Contributing Writer Alethea Shirilan-Howlett, ’20

Marcia Brady. Zack Morris. Hailey Dunphy. Teenagers. The often rebellious, sometimes weepy, always lazy generation that just has to learn to put on a happy face for the real world in order to be successful in it. At least, that’s what they’re told. That philosophy is buried in the majority of high schools and colleges in America, and it’s going to hurt the next generation of adults who will enter the workforce. 

The model of a high achieving student, in high school or in college, holds a backpack full of textbooks and more in her hands. He is involved in many extracurricular activities, and she is an active volunteer in her community. He is smiling. One can see them on any average pamphlet sent to prospective freshmen advertising a college, or on a Google Image search for “student”. The idea of this “model student” as the standard for a teenage applicant, unbothered by the inconceivable amount of work that weighs on their backs and is held in their hands, is sending the wrong message to students everywhere. 

A study from UCLA, conducted by UCLA sociology professor S. Michael Gaddis, showed that campuses with higher stigma around mental health treatment had very few students seek treatment. His research included six years of data on 62,756 students from 75 different institutions. The students were asked how likely they were to think less of someone if they had a mental illness. The same students also answered questions that indicated whether or not they had been diagnosed with a mental illness or had attempted self-harm. Gaddis said, “This indicates that in places where their peers are stigmatizing mental health treatment, students do not want to even acknowledge their mental health struggles.” This mental health crisis is happening because of the failure of an entire education system to properly address teen mental health. 

The No Child Left Behind Act (NCLB), signed into law in 2002, gained support for its advocacy for a better education for English-language learning, poor, minority children, who were falling behind in school compared to their peers. NCLB’s true aim was to make America academically competitive again. This law, if adopted by a state, required standardized testing in schools. The results of these tests were supposed to aid schools in bringing all students up to the “proficient” level (although, that standard, too, was decided by the state). NCLB was repealed in 2015, but the havoc it wreaked on guidance counselors’ position in many American high schools remains.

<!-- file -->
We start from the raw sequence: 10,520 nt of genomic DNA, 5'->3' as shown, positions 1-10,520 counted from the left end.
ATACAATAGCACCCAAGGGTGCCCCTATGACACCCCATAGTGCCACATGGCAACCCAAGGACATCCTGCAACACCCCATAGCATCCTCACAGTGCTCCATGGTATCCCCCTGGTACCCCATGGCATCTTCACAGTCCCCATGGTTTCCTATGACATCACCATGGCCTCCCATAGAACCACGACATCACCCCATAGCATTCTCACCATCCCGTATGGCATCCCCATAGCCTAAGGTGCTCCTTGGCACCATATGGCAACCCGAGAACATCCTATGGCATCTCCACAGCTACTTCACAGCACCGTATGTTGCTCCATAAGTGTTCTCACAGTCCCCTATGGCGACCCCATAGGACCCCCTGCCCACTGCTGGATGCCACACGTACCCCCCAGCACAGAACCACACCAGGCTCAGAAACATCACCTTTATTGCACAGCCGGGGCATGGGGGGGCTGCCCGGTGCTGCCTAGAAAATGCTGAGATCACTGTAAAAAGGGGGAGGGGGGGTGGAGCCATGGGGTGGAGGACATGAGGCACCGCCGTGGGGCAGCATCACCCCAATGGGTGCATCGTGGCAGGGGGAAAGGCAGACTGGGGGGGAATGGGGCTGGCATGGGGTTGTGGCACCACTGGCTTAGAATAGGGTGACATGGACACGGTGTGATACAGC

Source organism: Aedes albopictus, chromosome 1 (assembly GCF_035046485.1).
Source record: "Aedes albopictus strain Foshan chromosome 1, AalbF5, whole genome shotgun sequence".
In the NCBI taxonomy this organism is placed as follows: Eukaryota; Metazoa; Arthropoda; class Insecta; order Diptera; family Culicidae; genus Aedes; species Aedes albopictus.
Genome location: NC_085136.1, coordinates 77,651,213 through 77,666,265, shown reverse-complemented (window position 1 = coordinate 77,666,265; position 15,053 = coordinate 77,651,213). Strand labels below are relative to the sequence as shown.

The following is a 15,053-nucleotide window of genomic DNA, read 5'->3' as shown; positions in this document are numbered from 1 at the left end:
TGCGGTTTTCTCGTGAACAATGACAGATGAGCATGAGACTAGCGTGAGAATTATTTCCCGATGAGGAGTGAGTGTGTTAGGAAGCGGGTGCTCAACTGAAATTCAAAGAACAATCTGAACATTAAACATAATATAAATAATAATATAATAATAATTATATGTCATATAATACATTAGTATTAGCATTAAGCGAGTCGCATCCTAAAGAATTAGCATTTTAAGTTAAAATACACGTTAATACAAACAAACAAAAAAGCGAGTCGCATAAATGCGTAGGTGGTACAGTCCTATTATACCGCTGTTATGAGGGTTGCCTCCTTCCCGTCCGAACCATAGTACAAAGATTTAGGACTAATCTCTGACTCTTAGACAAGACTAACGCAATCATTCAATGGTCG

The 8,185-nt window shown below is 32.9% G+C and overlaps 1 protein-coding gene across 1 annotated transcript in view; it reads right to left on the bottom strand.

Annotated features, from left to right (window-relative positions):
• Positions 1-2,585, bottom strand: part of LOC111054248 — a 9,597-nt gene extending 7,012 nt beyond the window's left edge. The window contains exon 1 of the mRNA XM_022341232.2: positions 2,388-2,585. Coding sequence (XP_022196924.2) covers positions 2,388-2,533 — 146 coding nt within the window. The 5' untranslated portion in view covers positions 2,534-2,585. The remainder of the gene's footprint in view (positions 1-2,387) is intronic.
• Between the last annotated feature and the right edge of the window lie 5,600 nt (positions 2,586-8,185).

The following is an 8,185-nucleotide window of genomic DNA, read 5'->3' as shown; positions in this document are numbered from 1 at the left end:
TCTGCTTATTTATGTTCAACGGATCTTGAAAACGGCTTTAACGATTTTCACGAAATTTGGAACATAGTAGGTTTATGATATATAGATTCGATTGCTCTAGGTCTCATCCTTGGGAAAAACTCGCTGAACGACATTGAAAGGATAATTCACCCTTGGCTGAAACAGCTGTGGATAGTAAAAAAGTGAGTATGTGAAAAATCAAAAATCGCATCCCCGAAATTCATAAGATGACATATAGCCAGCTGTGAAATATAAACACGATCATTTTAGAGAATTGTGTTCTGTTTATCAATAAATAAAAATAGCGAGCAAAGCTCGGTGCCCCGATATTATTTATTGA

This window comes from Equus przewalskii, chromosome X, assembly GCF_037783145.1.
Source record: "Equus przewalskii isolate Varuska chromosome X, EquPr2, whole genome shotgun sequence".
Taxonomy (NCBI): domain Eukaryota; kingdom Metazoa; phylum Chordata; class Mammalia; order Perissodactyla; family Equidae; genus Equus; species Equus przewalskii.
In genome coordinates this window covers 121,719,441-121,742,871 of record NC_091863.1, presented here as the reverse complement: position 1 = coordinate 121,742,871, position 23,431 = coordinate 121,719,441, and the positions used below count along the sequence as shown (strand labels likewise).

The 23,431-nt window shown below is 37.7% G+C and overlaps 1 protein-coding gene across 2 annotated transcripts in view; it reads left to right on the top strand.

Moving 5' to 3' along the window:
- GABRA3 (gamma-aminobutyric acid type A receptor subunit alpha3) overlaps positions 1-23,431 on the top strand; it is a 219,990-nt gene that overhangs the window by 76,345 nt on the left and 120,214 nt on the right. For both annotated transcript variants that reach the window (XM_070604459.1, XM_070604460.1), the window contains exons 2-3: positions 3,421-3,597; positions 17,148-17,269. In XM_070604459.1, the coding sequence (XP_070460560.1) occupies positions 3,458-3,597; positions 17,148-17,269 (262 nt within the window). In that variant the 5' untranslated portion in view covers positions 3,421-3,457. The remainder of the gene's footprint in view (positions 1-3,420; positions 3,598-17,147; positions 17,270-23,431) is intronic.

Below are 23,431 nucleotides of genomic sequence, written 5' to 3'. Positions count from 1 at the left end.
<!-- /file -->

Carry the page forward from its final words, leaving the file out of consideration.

In a study done by two assistant professors of counseling, Colette Dollarhide and Matthew Lemberger, school counselors were interviewed in the context of NCLB. One was quoted as saying, “Teachers are more stressed, which filters down to the students. I am seeing more students having difficulty with teachers. I see a lot of discouraged students who have difficulty testing and don’t see a future in high school.” On their own job at their school, one counselor stated, “I am in charge of all testing (counselor and proctor). I am not able to work on the three domains of school counseling, while I have been given a lot of the administrative assignments for NCLB.” The substitution of a guidance counselor, who aids students with their mental health needs, with a proctor for an exam is indicative in itself of how education systems have failed to make mental health a priority.

Today’s teenagers have slightly more to worry about than the social risk of wearing braces or who’s going to ask them to the dance. The current generation of teenagers are the people America will entrust to find solutions to the looming threat of climate change. Why are we treating them so badly? How do we fix the problem? The solution is talking about mental health. The best way to reduce stigma around a topic is to destigmatize. To normalize and acknowledge that a large percentage of the world’s population suffers from a mental illness — 450 million people — would be a major step in the right direction.

When these teenagers are able to seek help, it will not only be better for humanity, but the economy as well. A study from the Harvard Business Review showed that while $17 billion to $44 billion is lost to depression each year, $4 is returned to the economy for every dollar spent caring for people with mental health issues.

Instead of buying into stereotypes about teenagers that have been perpetuated for generations, let’s set them up for true success by making sure their mental health is advocated for and cared for.